Honouring 90 years of service
Sisters of St. Martha created a healthcare and education legacy
June 6, 2019
By Rey Rosales, Storytelling Advisor, Covenant Health
The Sisters of St. Martha were a strong presence in Lethbridge as they worked to help the sick in the early 1900s. It was 1929, when two Sisters of St. Martha arrived in Lethbridge to take over and then purchase the 27-bed Van Haarlem hospital.
It soon became overcrowded, so the Sisters proceeded, with local support and encouragement, to build a new hospital that opened in September 1931 and was named St. Michael’s General Hospital. In its wake came the Great Depression of the 1930s.
“Needless to say, it was a difficult time for the Sisters and the community,” says Sister Josephine Keyzer, describing the impact of that historic economic collapse.
Sister Josephine recalls a Sister's comment in the historical records alluding to a Biblical passage: “At times I felt going down to the Old Man River to weep like they did in the Babylon of old.”
Universal "free" health care was not yet in place during those days. The Sisters would give service to all in need and often received “chickens and produce” in gratitude for their care. In time the hospital expanded its services to include a School of Nursing which, in 1972, transferred to Lethbridge College and continues to this day.
Reminiscent of the Sisters’ zeal for hard work, resourcefulness and perseverance, and the changing times, the old St. Michael’s was demolished in the early 1990s to be replaced by a new structure named St. Michael’s Health Centre. This facility, plus the Banff Mineral Springs Hospital that the Sisters also operated, are now part of Covenant Health.
At their peak in the 1970s, there were as many as 45 Sisters serving in the Lethbridge area, not only in nursing but also in teaching, pastoral work and spiritual enhancement, at Martha Retreat Centre.
The Sisters of St. Martha have seen much during their years of service in Alberta and they are now preparing for another turning point. Presently, there are three Sisters serving in Lethbridge: Josephine Keyzer, Theresa Parker and Josie MacLellan. They will all transfer east to Nova Scotia.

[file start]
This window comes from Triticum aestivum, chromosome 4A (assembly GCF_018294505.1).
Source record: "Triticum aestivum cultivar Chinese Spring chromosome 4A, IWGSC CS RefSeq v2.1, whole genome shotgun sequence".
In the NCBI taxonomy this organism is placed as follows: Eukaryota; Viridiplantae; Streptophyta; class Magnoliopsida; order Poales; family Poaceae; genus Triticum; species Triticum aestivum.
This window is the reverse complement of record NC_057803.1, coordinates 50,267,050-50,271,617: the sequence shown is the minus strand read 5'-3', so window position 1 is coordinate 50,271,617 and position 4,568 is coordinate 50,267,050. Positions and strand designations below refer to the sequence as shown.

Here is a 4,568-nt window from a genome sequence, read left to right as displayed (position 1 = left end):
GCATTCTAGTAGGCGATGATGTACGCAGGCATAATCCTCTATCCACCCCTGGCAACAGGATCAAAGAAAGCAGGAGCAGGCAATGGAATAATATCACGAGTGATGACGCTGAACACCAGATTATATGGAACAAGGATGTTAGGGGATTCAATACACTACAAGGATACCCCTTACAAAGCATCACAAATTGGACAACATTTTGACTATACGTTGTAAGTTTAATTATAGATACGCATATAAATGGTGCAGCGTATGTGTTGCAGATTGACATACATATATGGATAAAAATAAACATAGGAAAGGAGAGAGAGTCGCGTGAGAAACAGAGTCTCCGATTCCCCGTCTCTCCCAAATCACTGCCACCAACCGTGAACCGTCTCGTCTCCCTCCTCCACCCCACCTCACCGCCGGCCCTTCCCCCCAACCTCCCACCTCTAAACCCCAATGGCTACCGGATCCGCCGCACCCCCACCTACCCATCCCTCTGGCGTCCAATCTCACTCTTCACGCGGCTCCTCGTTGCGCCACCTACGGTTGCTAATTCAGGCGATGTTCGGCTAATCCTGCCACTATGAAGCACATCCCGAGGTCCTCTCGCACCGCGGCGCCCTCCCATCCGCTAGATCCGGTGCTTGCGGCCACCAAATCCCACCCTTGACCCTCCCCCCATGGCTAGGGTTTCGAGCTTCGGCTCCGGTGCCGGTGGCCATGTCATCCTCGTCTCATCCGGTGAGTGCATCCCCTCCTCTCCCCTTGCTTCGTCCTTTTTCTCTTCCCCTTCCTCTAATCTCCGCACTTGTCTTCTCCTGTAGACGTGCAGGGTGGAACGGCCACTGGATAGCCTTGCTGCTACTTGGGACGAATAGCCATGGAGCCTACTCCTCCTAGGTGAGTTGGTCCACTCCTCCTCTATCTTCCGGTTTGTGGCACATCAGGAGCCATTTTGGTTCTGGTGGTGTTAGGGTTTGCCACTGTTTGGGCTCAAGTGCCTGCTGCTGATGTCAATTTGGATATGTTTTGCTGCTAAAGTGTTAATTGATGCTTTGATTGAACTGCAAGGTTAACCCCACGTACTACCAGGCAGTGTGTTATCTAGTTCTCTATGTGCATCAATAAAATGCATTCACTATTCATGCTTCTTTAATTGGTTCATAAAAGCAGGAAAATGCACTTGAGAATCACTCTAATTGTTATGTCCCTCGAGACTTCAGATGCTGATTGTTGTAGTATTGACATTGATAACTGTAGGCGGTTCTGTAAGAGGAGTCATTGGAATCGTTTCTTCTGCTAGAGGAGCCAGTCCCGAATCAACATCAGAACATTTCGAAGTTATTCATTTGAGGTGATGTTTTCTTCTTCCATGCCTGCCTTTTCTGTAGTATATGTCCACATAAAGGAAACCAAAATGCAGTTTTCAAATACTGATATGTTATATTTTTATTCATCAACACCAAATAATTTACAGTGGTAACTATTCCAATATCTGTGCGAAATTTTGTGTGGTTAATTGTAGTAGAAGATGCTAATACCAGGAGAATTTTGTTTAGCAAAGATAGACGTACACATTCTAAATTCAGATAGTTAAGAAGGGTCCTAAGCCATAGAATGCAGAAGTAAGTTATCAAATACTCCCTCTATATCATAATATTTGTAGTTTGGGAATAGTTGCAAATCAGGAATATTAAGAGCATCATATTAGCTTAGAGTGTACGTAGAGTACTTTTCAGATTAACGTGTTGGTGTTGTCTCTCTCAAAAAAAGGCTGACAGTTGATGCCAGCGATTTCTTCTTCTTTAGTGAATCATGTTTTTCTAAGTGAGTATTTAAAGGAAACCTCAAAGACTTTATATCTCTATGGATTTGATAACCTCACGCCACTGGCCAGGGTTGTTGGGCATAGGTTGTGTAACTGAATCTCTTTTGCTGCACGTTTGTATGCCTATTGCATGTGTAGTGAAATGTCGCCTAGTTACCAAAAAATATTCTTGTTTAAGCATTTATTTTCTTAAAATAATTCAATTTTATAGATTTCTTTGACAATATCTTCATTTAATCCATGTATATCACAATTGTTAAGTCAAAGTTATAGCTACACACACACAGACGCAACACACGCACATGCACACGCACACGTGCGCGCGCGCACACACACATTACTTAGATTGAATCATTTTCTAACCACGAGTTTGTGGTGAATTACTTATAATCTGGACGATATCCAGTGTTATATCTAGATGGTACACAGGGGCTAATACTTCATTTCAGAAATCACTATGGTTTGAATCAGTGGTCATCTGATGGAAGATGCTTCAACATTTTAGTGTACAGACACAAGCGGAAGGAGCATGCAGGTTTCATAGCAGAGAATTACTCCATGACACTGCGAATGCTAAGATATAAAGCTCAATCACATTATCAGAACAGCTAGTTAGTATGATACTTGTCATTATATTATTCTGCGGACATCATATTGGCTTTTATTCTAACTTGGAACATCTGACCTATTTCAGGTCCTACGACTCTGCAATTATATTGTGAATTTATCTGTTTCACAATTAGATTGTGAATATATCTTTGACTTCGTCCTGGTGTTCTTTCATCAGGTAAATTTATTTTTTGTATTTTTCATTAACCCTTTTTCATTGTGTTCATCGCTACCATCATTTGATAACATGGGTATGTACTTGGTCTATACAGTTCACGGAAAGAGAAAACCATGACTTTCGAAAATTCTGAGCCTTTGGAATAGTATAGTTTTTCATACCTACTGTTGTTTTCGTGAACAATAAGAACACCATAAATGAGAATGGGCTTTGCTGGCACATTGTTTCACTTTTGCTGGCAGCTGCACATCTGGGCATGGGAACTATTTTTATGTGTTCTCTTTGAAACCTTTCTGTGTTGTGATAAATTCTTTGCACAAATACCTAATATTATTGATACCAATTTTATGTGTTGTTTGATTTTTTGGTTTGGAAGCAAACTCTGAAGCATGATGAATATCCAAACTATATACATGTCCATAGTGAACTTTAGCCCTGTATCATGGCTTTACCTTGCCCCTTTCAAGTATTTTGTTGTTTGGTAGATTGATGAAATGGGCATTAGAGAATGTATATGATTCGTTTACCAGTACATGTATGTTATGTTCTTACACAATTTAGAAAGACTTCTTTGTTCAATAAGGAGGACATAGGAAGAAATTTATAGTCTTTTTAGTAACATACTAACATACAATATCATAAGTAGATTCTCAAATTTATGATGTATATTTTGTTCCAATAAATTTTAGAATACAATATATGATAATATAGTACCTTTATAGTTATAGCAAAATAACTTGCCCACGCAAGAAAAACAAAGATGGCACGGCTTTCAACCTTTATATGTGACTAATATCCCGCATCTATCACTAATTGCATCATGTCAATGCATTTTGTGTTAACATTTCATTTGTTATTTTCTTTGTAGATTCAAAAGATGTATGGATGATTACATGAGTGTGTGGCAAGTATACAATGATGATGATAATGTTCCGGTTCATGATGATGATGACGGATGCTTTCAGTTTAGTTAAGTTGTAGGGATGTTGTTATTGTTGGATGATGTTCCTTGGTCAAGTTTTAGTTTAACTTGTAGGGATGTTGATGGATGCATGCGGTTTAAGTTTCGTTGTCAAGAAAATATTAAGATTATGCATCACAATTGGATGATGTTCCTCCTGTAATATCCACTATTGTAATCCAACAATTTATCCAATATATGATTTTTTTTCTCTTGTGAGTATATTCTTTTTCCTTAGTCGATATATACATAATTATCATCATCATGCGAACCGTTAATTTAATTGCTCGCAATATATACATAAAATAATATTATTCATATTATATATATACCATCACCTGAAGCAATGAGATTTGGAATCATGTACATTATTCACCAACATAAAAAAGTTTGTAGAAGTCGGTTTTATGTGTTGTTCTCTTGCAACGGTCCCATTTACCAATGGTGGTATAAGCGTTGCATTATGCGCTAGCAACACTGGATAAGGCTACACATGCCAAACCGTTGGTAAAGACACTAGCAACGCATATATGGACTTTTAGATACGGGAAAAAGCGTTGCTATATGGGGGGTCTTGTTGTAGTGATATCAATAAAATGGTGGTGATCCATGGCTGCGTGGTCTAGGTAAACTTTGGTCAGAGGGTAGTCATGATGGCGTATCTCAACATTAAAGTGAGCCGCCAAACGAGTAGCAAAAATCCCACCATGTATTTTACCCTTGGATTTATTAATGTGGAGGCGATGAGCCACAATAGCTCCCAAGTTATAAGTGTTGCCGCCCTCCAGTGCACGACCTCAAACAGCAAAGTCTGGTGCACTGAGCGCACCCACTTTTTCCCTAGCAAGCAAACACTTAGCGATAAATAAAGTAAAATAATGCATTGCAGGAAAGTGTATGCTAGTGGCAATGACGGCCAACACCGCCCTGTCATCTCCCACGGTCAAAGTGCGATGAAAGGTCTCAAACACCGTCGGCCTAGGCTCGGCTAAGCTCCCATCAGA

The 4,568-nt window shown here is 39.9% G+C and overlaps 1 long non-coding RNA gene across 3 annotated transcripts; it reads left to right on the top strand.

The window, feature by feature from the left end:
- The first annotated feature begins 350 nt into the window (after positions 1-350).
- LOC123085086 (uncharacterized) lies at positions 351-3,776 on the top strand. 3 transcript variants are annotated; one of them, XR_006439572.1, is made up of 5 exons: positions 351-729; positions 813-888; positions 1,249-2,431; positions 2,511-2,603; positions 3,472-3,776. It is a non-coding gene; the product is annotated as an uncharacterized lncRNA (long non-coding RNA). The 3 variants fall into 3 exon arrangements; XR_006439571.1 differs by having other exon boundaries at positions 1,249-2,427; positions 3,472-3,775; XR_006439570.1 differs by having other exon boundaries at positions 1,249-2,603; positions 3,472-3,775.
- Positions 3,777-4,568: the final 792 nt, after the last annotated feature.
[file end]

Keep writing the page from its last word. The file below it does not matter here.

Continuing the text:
Sister Josephine says 87 Sisters of their congregation remain.
“I wouldn’t call it a full retirement because there is always something to do,” says Sister Josephine. “I will be part of the team that will help look after their needs.”
Ralph Magnus, Director of Mission and Spirituality at Covenant Health, says the Sisters of Martha have contributed much to the community during their decades of service. “They certainly helped hold the community of Lethbridge together, especially during those challenging years prior to becoming a prosperous city.”
Museum to host an exhibit on the history of St. Michael's General Hospital
To commemorate the work of the Sisters of St. Martha and the founding of St. Michael's General Hospital, an exhibit at the Galt Museum & Archives in Lethbridge is set to open on June 8 and will run until September 29.
The exhibit entitled, “St. Michael's: 90 Years of Compassionate Care,” is curated by Aimee Benoit and invites the visitor to “discover the unique history of the hospital known for its compassionate care founded in a faith-based tradition, and explore the facility's lasting impact on healthcare in southern Alberta.”
The Sisters of St. Martha travelled from Nova Scotia to Lethbridge in 1929 to build and operate what would become known as St. Michael's General Hospital. The hospital was demolished in the 1990s to make way for a new Covenant Health facility now known as St. Michael's Health Centre.
The Covenant Lethbridge Community Board is hosting an opening reception on June 8 to bring together the community to celebrate, reminisce, and learn more about St. Michael's and its impact on the community.
Exhibit admission is free and open to all.